Through-out the world hundreds of thousands of children and young people leave their homes for a number of reasons from ill health to abject poverty, or are simply abandoned by adults who are barely able to look after themselves let alone hungry children who may be too disadvantaged to help seek out an existence on the land. Many, too, have been orphaned by HIV/AIDS or have fled domestic violence. These street children are amongst the most disadvantaged in the world and are not only open to financial exploitation, but sexual abuse, kidnap and even death. In some countries they are rounded up and put in prison, charged with not having an adult to provide care for them. In other places they are trafficked and taken across borders to work in domestic servitude or as labourers on the land. All without papers. All without rights. UNICEF currently believes the number of street children across the world runs into tens of millions.
It is hard to imagine for many in the west, a life without any form of social safety net. There is no state provision for these children only non-government organisations who do what they can. If these children do not beg, steal or rob they would literally starve to death. They have no prospect of an education and so no prospect of a job or providing for any children they may have in the future. Unless people like yourself are prepared to help, these children will have no future. Below there are a selection of pages about street children in different parts of Africa which go into more details about the challenges and dangers these children face.
It is hard to get up to date statistics for street children, because, by their very nature they are elusive and different to collect data about. As such statistics for street children are often out of date, but they do show patterns. Here are some recent street children statistics:
A study in Ethiopia found that street children normally worked 2-3 hours a day on the streets both before and after school. Most children in Ethiopia start working the streets at around 10yrs old.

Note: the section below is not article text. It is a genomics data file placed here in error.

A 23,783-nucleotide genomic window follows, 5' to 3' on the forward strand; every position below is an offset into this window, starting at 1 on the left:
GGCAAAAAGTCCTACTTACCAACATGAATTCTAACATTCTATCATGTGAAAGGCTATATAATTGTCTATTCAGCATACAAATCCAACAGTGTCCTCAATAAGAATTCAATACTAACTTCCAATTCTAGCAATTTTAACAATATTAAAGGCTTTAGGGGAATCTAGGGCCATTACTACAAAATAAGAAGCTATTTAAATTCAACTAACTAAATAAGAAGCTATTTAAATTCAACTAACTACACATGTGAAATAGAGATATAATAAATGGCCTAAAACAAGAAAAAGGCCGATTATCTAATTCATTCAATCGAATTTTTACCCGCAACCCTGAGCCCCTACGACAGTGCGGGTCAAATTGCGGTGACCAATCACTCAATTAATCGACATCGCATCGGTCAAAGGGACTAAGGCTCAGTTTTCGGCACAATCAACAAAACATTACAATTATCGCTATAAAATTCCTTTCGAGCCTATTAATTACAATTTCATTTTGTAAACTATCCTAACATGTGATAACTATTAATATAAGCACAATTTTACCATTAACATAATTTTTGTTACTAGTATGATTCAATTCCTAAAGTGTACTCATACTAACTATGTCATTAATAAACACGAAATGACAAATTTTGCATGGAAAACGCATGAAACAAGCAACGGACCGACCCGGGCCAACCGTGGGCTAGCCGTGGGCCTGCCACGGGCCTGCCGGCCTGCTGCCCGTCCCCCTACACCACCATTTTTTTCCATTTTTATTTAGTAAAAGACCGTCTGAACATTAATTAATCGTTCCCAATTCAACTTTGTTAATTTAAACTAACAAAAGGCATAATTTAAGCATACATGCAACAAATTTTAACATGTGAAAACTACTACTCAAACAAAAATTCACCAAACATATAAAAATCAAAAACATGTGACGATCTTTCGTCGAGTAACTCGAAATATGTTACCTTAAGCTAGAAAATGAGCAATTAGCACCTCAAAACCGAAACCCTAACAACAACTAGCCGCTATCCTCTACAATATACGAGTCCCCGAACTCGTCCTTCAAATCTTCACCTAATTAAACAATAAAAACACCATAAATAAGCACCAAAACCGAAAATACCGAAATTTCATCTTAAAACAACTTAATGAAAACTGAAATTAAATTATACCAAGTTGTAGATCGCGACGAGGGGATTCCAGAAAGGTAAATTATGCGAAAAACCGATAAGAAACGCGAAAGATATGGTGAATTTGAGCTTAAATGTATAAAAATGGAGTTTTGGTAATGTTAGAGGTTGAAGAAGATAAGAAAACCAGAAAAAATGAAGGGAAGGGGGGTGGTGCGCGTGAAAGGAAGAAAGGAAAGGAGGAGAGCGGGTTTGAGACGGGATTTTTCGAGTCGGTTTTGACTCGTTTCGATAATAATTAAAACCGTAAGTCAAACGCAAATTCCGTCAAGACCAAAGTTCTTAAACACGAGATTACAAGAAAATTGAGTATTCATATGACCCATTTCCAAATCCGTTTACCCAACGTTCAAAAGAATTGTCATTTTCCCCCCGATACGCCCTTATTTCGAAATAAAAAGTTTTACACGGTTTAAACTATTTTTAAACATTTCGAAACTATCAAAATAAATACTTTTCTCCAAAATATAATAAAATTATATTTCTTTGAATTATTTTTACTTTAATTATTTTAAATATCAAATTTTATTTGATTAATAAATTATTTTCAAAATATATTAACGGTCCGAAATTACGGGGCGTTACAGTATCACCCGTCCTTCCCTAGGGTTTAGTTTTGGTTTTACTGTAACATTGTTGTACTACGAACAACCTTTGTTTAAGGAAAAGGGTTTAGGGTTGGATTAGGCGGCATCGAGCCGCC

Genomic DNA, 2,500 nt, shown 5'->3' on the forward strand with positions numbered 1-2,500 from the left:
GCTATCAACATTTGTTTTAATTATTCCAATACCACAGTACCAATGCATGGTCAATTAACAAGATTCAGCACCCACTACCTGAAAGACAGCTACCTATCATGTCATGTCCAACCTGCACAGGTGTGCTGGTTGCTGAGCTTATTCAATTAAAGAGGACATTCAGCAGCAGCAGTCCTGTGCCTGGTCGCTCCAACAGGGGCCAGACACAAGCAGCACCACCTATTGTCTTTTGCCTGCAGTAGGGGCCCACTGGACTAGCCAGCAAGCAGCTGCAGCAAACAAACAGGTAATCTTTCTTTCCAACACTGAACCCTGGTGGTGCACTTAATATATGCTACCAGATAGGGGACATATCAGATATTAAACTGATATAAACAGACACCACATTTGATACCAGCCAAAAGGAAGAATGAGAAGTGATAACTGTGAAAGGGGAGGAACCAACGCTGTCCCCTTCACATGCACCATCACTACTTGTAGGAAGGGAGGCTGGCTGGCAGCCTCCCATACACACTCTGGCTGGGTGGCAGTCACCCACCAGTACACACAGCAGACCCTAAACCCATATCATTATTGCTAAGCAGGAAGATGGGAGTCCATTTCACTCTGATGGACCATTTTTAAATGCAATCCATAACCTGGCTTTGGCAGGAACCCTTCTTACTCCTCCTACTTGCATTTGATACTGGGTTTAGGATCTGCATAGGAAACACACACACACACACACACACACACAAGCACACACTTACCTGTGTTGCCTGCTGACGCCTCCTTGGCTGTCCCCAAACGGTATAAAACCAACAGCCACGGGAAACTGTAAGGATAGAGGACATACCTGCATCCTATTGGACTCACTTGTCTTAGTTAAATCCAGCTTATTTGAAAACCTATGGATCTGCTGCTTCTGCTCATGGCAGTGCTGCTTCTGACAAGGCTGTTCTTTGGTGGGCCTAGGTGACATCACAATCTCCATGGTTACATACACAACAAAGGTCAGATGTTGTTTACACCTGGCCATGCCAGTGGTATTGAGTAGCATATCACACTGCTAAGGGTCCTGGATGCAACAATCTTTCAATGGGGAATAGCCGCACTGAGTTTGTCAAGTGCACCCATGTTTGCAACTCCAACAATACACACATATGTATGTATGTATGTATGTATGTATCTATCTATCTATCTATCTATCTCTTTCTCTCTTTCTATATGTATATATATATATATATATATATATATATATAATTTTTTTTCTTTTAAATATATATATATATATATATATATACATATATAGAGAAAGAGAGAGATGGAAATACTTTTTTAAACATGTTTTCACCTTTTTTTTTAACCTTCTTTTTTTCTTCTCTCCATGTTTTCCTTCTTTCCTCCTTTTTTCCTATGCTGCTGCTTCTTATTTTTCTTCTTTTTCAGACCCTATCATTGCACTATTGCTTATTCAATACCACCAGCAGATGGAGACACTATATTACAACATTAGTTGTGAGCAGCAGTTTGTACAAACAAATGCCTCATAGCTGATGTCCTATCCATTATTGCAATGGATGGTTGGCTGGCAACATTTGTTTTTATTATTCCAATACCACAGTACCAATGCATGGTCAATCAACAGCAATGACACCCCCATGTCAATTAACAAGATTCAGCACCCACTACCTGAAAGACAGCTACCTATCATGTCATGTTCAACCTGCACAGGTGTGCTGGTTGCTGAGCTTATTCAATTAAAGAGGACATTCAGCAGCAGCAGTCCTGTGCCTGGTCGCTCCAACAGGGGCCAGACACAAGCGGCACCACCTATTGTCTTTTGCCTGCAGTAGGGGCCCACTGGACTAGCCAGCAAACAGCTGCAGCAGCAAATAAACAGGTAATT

There are approximately one million children living on the streets of Cairo, although the impact of the recent revolution there is not yet known. 82% of these children cite abuse at home for their circumstances. 30% of these children reported that they took drugs to relieve pain, hunger and violence.
There are a reported third of a million children living on the streets of Kenya with girls often forced into prostitution earning just 30p for each client.
Over 95% of street children in Akwa Ibom State in Nigeria have been stigmatised as child witches and abandoned by their parents and forced to live on the streets.
In South Africa most street children are aged between 13-14yrs and state they end up on the streets because of family poverty, overcrowding, abuse, neglect, family disintegration and HIV/AIDS.
Street children in Africa, like all children on the continent, are technically protected by the provisions of the African Charter on the Rights and Welfare of the Child, also known as ACRWC or the Children's Charter. It came into force in 1999 and amongst its provisions is Article 25 which states "Any child who is permanently or temporarily deprived of his family environment for any reason shall be entitled to special protection and assistance." It also guarantees all children the inherent right to life, education and health and the right to be protected from all forms of economic exploitation.
A short video documentary about street children in Angola and the daily challenges they face.
Pictures and images of street children with facts and figures in the Democratic Republic of Congo.
Information about the growing crisis
of street children in Egypt escaping poverty and violence.
A short video exploring the dangers faced by street kids in Malawi recognised as a growing problem.
More children are turning to the streets in a fragmented and complex Mali in west Africa.
Information about street children in Uganda together with details of the Raising Up Hope for Uganda project.
A video documentary and article about the growing problem of street children in Zambia.
List your child sponsor in Africa project here for free by filling out this quick form and get listed!
Sponsor a child listings by country together with details of children's lives there.
FIn dout more across children in need across the world and what you can do to help their lives.
All the latest news about children in Africa, their circumstances, children's right developments and legal issues.
Sponsor an African child for less than the cost of a daily newspaper with our child sponsor programs.
Mainly African, we also extend our listings to other children in need who live in Haiti, Yemen and Gaza.
Get your child sponsor programs listed in this online sponsor an African child directory for free!